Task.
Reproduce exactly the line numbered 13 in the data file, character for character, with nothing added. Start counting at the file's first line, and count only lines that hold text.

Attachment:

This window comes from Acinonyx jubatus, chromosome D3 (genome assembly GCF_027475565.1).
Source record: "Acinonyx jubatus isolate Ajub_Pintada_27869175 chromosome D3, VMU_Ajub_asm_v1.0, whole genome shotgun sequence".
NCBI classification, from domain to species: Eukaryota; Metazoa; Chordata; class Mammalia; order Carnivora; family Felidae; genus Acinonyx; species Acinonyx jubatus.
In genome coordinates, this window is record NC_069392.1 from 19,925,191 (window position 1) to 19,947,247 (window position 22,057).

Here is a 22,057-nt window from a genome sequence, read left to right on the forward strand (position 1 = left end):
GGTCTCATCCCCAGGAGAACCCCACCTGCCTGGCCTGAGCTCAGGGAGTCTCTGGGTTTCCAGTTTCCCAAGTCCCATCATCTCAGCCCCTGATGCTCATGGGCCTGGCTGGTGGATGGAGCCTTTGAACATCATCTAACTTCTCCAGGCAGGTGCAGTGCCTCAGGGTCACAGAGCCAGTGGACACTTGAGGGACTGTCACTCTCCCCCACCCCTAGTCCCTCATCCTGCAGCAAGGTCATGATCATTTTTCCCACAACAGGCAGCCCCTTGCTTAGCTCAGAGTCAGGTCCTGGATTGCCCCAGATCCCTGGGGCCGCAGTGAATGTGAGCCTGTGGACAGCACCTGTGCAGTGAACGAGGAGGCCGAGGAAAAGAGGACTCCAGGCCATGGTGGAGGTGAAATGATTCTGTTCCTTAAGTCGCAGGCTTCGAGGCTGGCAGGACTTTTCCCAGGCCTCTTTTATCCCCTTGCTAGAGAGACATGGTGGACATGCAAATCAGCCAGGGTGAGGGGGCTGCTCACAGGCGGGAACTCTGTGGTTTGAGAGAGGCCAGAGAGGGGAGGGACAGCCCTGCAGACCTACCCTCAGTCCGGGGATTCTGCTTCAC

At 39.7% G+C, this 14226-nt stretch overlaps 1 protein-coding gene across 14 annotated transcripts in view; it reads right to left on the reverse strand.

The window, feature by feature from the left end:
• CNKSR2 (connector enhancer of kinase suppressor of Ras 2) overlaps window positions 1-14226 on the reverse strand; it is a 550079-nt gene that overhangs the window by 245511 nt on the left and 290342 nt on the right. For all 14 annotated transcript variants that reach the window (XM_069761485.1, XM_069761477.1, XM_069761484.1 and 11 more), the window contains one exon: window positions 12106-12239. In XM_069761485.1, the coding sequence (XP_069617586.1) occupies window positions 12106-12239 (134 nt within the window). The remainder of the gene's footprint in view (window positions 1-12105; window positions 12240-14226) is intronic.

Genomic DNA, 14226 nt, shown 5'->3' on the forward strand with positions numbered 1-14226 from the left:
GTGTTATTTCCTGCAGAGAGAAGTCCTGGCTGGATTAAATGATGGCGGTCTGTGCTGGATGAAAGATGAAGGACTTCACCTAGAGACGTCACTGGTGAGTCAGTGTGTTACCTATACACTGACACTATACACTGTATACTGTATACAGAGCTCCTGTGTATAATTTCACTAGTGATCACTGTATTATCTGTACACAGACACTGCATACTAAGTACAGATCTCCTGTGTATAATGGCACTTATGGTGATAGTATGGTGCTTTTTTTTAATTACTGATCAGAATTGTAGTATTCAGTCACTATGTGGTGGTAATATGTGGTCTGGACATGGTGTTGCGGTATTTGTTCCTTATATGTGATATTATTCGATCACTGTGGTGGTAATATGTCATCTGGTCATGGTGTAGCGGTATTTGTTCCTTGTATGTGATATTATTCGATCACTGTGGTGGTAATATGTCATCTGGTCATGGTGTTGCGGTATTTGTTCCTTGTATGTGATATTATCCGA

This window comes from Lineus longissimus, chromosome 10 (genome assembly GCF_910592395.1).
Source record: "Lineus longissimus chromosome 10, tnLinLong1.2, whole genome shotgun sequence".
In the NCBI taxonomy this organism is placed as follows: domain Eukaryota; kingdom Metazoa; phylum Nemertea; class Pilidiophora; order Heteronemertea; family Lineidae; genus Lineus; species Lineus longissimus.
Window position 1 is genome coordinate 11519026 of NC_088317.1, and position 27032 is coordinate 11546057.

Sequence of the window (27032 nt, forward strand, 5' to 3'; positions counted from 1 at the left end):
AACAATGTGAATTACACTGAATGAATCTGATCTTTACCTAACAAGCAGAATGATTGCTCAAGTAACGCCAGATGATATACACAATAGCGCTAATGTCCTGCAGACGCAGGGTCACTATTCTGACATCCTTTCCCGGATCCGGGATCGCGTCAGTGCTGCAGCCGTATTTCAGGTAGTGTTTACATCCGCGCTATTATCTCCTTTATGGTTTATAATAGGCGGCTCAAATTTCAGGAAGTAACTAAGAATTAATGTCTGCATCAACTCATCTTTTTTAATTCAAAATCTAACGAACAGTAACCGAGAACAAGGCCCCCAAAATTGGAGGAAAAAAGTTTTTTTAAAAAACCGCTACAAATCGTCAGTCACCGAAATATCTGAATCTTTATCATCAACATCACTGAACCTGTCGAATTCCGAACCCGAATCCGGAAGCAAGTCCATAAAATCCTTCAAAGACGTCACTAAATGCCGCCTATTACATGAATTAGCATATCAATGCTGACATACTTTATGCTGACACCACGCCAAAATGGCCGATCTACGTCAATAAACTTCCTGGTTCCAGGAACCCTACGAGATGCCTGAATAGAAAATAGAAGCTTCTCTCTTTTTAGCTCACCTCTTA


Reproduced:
Source record: "Lineus longissimus chromosome 10, tnLinLong1.2, whole genome shotgun sequence".